That sucks for them, but it’s not your problem. I found a simple vague statement works well here, like: I’ve decided to do this for my health.

It’s really hard to argue with that. You do not owe anybody an explanation for why you’ve decided to stop drinking. You do not need to convince anyone. You certainly do not ever have to provide an account of your own behaviour to this person. If they can’t drop it, just get away from them.


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Challenge 2: The Person Who Tries to Convince You To Drink

When someone makes a choice to improve their health, only a shitty person would try to sabotage it. But you’ll meet them. They’ll plead: Just one! It won’t hurt! Have a shot with me! They’ll insult: You’re boring. You’re old. You’re no fun anymore. They might try to force a drink into your hand, or sneak liquor into your drink. Yes, people like this exist.

Action

This person is suffering from the same mental gymnastics to protect their addiction as Person #1 above, only they are shittier. This person is toxic. This person does not have your best interests in their heart, and you should reconsider whether there is a place for them in your life. The same goes for anyone who derides your choices.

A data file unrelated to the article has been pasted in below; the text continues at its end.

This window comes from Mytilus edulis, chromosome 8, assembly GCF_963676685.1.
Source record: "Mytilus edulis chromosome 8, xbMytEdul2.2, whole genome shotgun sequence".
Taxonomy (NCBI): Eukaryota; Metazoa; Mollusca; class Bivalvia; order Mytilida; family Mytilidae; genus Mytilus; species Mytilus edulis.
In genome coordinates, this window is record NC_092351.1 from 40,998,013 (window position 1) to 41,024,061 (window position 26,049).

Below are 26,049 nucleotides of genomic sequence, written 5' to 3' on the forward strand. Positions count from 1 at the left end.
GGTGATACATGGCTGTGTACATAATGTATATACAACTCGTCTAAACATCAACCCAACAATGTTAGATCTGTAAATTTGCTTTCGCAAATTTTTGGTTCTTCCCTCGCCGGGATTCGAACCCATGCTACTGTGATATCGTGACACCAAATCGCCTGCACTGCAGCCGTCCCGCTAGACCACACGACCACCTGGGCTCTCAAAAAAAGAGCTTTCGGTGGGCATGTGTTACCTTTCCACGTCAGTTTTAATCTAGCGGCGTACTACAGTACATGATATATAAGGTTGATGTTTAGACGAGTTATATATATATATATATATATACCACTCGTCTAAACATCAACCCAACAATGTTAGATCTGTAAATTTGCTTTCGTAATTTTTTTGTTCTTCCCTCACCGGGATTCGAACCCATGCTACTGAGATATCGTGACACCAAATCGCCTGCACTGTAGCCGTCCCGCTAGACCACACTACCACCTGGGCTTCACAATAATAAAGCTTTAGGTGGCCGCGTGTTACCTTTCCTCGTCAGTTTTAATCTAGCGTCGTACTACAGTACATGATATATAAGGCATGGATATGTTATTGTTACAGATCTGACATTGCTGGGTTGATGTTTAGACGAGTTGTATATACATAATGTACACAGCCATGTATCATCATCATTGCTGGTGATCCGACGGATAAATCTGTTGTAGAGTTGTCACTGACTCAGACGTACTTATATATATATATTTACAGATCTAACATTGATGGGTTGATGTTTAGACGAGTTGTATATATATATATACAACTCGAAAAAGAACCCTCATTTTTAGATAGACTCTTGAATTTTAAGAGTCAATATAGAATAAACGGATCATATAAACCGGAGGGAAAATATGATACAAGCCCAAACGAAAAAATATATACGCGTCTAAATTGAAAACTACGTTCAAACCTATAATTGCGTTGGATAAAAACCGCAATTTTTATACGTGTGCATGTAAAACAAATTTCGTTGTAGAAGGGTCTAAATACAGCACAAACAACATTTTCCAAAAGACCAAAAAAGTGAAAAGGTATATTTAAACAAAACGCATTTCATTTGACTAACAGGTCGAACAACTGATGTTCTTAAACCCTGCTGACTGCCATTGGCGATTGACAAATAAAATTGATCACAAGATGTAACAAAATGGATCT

As a side note, it is normal to be tempted to drink when you’re on a break from alcohol. In fact, your brain is pleading with you to give it that rush of endorphins – especially in the beginning when the addiction is still strong. It’s also normal to give in. DON’T BEAT YOURSELF UP. This is a journey, and there will be twists and traps along the way. Dust yourself off and get back at it. One slip-up doesn’t throw off all the awesome work you’ve been doing. You’ve got this.


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Challenge 3: That Time At A Party When the Mood Shifts

Sober people know what I’m talking about. You’re out somewhere, and everyone is chatting and having a good time. And then … it happens. Eyelids start to droop, people are laughing weird and getting too into your face, and that guy just repeated the exact same story three times. And you’re thinking: This is no fun.

Don’t worry, it’s not you. It’s always been like this, you just might not have noticed before. We’ve been sold the lie forever that alcohol makes events fun, that it makes people outgoing and funny. I swallowed this lie for a long time, but it isn’t true!

Drunk people are boring. Ethanol is a sedative that dampens brain function. Once under the effects of alcohol, people are slow, dull, repetitive and sometimes hostile. Ugh.

Action

If you want, you could stick around for this show just once, as a reminder of what you never have to be again. But typically, this is your cue to leave. Literally nothing fun is going to happen at this point, and this is also when bad things start to happen. You took the best of the evening and you don’t have to deal with any of the drama. You get to go home, get a good night’s sleep and wake up feeling awesome!


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Challenge 4: Sober Events = Awkward Silences?

A dry wedding? A location that doesn’t allow drinking? No thank you! I used to avoid events like this like the plague. They have a reputation of being boring, but that simply isn’t true.